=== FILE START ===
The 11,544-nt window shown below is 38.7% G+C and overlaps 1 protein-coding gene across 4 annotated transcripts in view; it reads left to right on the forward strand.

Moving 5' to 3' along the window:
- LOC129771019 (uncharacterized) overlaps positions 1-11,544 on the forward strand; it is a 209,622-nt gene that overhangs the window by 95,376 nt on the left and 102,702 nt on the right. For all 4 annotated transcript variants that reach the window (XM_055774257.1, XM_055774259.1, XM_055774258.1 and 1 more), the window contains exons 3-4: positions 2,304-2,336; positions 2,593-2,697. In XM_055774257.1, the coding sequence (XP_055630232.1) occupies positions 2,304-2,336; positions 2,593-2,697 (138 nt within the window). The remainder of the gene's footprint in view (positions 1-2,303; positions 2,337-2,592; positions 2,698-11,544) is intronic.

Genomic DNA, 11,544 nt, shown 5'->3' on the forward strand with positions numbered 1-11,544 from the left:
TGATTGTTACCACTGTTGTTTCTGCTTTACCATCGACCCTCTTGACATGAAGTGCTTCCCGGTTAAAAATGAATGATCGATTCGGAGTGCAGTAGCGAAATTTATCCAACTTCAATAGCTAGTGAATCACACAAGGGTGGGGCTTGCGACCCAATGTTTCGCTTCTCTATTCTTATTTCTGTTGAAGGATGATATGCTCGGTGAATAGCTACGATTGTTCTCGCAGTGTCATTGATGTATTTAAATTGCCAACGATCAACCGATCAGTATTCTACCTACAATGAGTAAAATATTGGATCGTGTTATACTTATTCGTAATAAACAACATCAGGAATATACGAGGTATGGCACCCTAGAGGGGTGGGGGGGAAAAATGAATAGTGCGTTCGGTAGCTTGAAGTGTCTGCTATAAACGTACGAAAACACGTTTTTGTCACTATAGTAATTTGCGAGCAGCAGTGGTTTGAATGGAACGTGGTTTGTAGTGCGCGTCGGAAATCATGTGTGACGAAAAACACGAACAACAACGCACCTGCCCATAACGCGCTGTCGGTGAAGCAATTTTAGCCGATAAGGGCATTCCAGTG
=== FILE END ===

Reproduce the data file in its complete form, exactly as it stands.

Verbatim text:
The 11,544-nt window shown below is 38.7% G+C and overlaps 1 protein-coding gene across 4 annotated transcripts in view; it reads left to right on the forward strand.

Moving 5' to 3' along the window:
- LOC129771019 (uncharacterized) overlaps positions 1-11,544 on the forward strand; it is a 209,622-nt gene that overhangs the window by 95,376 nt on the left and 102,702 nt on the right. For all 4 annotated transcript variants that reach the window (XM_055774257.1, XM_055774259.1, XM_055774258.1 and 1 more), the window contains exons 3-4: positions 2,304-2,336; positions 2,593-2,697. In XM_055774257.1, the coding sequence (XP_055630232.1) occupies positions 2,304-2,336; positions 2,593-2,697 (138 nt within the window). The remainder of the gene's footprint in view (positions 1-2,303; positions 2,337-2,592; positions 2,698-11,544) is intronic.

Genomic DNA, 11,544 nt, shown 5'->3' on the forward strand with positions numbered 1-11,544 from the left:
TGATTGTTACCACTGTTGTTTCTGCTTTACCATCGACCCTCTTGACATGAAGTGCTTCCCGGTTAAAAATGAATGATCGATTCGGAGTGCAGTAGCGAAATTTATCCAACTTCAATAGCTAGTGAATCACACAAGGGTGGGGCTTGCGACCCAATGTTTCGCTTCTCTATTCTTATTTCTGTTGAAGGATGATATGCTCGGTGAATAGCTACGATTGTTCTCGCAGTGTCATTGATGTATTTAAATTGCCAACGATCAACCGATCAGTATTCTACCTACAATGAGTAAAATATTGGATCGTGTTATACTTATTCGTAATAAACAACATCAGGAATATACGAGGTATGGCACCCTAGAGGGGTGGGGGGGAAAAATGAATAGTGCGTTCGGTAGCTTGAAGTGTCTGCTATAAACGTACGAAAACACGTTTTTGTCACTATAGTAATTTGCGAGCAGCAGTGGTTTGAATGGAACGTGGTTTGTAGTGCGCGTCGGAAATCATGTGTGACGAAAAACACGAACAACAACGCACCTGCCCATAACGCGCTGTCGGTGAAGCAATTTTAGCCGATAAGGGCATTCCAGTG